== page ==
Wesley notebook: Hess takes the long road to end zone

Wesley tight end Ricky Hess has 16 catches for 221 yards and a pair of touchdowns. Wesley sports information

DOVER — It was do or die.

Coming on a fourth-and-goal play with less than a minute remaining, Ricky Hess didn’t have any choice but to pull in the pass.

“I knew once I saw the ball in the air, I had to get to it,” said the Wesley College tight end. “I got in the end zone, and I was like, ‘Yeah, we’re going to overtime.’”

Hess’ dramatic seven-yard touchdown reception on a pass from Jon Mullin tied the game with just 38 seconds left on Saturday. The Wolverines then edged Montclair State, 20-17, in overtime.

A 6-foot-3, 245-pound senior, Hess took the long route to get to that ball on Saturday — not necessarily on the field but in college.

Ricky Hess

Before suiting up for No. 14 Wesley (3-1 NJAC, 6-1 overall), which plays at the College of New Jersey (2-2 NJAC, 2-5 overall) at noon on Saturday, Hess went to both Delaware Valley and Albright as well as a community college.

He left Wesley, too, last season three games into the schedule.

Before he took Hess back, however, Wesley coach Chip Knapp needed the youngster to prove he really wanted to be part of the program. So rather than practice with his teammates last spring, Hess had to work as a team manager — doing whatever needed to be done.

“I had to finish what I started,” said Hess. “I had a lot of guys coming up to me like, ‘Hey, we need you to come back.’

“I remember going down to Coach Knapp’s office, knocking on the door and talking to him. We came up with an agreement. … I love playing football.

“I told him, ‘I made a mistake. I’ve got to man up to it and stop being a kid about things. It’s time to grow up.’”

“He did whatever we asked him to do,” said Knapp. “I felt like it was a sincere desire of his to play.”

Being a football player but not being able to actually play the game was difficult for Hess.

Before his game-tying TD reception on Saturday, Ricky Hess had a 79-yard catch-and-run for a touchdown against Salisbury. That’s Wesley’s longest play of the season and pumped his average to 13.8 yards per reception.

“It was hard watching spring practice and not being able to run the routes with them and do things,” he said. “But it was enjoyable. Whenever you’re on a football field, you’ve got to enjoy it.

“When it came to (preseason) camp time, I was ready to go. I couldn’t wait to get on the field.”

So far this season, Hess has 16 catches for 221 yards and a pair of touchdowns. Having a big-play tight end as a receiver has often made a big different in Wesley’s offense.

“He’s a big target, he can catch the ball and he’s athletic,” said Knapp. “He’s got everything you like to see in a tight end for us.
“Players have to work their way onto the field. That’s what Rick has done and now it’s paying off in some great moments for him.”

Before his game-tying TD reception on Saturday, Hess had a 79-yard catch-and-run for a touchdown against Salisbury. That’s Wesley’s longest play of the season and pumped his average to 13.8 yards per reception.

“I made a cut and I saw the safeties just disappear,” said Hess. “I was like, ‘Oh, he’s got to throw this.’ And he did. He launched it. I just got under it and took off with it.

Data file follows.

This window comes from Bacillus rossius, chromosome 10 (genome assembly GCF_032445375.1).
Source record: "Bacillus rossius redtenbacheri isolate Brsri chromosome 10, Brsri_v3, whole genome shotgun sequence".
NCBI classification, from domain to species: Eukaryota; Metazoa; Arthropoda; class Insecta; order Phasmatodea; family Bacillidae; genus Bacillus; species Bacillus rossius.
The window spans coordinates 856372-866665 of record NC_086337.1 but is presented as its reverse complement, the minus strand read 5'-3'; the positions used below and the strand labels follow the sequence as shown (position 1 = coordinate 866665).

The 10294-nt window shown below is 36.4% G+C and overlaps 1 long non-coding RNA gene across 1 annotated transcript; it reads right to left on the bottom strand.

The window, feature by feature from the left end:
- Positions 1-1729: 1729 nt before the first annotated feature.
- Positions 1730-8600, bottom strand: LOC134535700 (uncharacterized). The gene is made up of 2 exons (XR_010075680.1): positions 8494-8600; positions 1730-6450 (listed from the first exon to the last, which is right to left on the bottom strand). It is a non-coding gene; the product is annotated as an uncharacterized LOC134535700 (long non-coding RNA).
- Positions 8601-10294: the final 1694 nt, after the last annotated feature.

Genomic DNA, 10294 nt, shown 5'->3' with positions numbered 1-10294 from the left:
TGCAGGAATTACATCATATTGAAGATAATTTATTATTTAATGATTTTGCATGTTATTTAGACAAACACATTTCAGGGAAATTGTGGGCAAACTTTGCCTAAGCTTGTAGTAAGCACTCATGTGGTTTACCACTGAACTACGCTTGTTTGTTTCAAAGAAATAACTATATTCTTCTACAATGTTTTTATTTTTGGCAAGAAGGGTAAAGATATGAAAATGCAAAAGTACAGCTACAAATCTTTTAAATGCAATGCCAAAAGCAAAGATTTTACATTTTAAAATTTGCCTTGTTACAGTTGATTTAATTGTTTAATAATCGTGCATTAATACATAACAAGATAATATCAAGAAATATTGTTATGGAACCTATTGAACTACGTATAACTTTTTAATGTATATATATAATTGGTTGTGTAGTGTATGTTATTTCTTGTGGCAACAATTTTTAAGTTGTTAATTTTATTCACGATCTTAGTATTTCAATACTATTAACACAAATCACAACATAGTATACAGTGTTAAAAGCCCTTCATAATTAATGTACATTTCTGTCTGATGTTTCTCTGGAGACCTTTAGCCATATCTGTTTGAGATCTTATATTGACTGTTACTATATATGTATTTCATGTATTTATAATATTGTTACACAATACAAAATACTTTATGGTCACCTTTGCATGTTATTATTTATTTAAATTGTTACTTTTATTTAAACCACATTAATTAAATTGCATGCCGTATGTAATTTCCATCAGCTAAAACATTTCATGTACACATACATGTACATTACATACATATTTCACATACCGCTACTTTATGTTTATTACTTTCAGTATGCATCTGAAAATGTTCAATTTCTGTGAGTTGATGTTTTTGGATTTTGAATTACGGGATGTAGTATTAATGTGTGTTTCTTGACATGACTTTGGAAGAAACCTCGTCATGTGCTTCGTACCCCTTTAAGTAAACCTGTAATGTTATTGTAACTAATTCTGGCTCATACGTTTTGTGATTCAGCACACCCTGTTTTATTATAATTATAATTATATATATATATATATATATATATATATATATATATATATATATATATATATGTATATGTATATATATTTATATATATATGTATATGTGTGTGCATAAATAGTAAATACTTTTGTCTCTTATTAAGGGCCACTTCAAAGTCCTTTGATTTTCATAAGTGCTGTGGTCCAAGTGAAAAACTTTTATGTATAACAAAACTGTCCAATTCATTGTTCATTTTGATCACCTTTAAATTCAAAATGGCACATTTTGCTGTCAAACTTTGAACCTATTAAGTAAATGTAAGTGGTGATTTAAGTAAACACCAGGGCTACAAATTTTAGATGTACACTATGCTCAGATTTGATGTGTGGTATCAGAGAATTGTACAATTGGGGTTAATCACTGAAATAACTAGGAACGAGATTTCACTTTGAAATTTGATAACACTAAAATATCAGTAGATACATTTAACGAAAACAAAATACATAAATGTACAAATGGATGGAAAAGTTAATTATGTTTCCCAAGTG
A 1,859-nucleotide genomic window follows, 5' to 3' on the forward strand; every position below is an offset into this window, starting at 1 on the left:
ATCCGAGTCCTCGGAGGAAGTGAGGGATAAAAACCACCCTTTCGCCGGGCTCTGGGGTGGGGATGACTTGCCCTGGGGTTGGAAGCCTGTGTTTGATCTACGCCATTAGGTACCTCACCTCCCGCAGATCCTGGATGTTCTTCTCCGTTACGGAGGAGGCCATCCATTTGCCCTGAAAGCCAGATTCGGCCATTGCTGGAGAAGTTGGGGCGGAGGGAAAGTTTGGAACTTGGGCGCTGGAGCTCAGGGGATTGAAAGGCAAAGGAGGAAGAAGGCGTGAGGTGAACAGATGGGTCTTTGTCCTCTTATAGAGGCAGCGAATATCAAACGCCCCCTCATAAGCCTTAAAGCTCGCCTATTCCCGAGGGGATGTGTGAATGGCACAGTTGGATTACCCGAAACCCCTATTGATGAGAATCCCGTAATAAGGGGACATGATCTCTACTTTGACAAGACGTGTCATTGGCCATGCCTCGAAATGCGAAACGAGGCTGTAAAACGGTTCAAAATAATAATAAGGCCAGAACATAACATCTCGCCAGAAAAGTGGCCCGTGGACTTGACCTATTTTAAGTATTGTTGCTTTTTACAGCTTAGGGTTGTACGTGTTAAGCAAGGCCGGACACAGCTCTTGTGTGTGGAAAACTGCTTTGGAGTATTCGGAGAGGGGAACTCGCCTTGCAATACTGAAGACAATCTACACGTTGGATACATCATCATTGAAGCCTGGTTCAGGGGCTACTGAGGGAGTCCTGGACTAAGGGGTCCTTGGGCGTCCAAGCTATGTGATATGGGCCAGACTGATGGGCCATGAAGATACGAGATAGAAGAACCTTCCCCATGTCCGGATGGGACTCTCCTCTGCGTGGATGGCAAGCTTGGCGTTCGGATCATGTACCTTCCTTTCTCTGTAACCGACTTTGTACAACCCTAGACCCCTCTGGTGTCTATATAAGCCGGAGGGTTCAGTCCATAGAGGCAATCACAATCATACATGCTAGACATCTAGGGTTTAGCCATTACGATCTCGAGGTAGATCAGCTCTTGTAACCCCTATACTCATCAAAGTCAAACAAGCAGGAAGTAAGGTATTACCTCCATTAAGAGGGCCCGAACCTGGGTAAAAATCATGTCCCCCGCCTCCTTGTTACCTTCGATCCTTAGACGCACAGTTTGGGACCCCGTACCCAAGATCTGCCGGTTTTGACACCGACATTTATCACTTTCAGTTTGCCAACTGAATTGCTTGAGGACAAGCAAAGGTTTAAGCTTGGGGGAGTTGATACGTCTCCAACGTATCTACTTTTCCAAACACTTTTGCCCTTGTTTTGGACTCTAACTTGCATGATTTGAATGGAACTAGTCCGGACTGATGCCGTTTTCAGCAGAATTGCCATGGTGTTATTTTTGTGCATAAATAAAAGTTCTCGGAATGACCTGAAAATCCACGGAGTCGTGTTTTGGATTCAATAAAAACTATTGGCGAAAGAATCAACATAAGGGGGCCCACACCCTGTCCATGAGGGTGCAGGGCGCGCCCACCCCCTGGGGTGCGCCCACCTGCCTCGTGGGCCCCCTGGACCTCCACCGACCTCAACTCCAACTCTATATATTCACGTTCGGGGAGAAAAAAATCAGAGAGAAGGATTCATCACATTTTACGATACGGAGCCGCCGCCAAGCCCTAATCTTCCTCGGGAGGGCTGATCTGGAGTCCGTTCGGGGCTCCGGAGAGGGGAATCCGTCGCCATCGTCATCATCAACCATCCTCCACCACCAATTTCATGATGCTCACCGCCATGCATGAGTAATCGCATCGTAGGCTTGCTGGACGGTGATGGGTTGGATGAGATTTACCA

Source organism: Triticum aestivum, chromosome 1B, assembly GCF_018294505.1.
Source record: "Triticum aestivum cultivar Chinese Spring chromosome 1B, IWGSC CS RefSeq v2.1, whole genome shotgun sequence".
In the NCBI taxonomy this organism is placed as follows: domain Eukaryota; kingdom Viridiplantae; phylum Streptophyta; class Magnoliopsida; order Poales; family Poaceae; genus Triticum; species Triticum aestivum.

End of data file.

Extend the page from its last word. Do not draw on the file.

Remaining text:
“I’ve been gaining trust. Coach is starting to realize that they can throw me the ball and hopefully good things will happen.”

Close is good this year

In their last 18 games, the Wolverines have had a remarkable nine contests decided by three points or less or in overtime — and sometimes both.

Last year, most of those nail-biters went against Wesley. This fall, though, the Wolverines are finding ways to win them.

Maybe no moment is more symbolic of Wesley’s good fortune than when the referees measured for a first down on a fourth-and-15 completion on the game-tying drive against Montclair.

It was agonizingly close that players on both teams thought the call was going their way.

“I’m looking at it — it looks good,” said Knapp. “Truthfully, it was a 50-50 call because it was so close to the stick.”

But Knapp would also like to think the experience of being in so many close-game situations helps the next time.

“Last week there was kind of a playoff intensity,” said Knapp. “It does help us make plays in the end because we know we’ve made them before.

“We’ve got to be prepared for anything, and that’s what we do during the week in practice,” he said. “Some of the things we prepared for helped us in the end there.”

“It’s definitely nerve-wracking,” said Hess. “It’s frustrating watching film the next day because you realize the stupid mistakes we were making.”

Extra points

Wesley actually moved back one spot in the D3football.com poll but moved up one place in the ACFC coaches’ rankings. The moves left them No. 14 in both polls. … Senior Ruhann Peele is tied for fourth nationally at 130.9 receiving yards per game.

Reach sports editor Andy Walter at walter@newszap.com

You are encouraged to leave relevant comments but engaging in personal attacks, threats, online bullying or commercial spam will not be allowed. All comments should remain within the bounds of fair play and civility. (You can disagree with others courteously, without being disagreeable.) Feel free to express yourself but keep an open mind toward finding value in what others say. To report abuse or spam, click the X in the upper right corner of the comment box.
Facebook Comment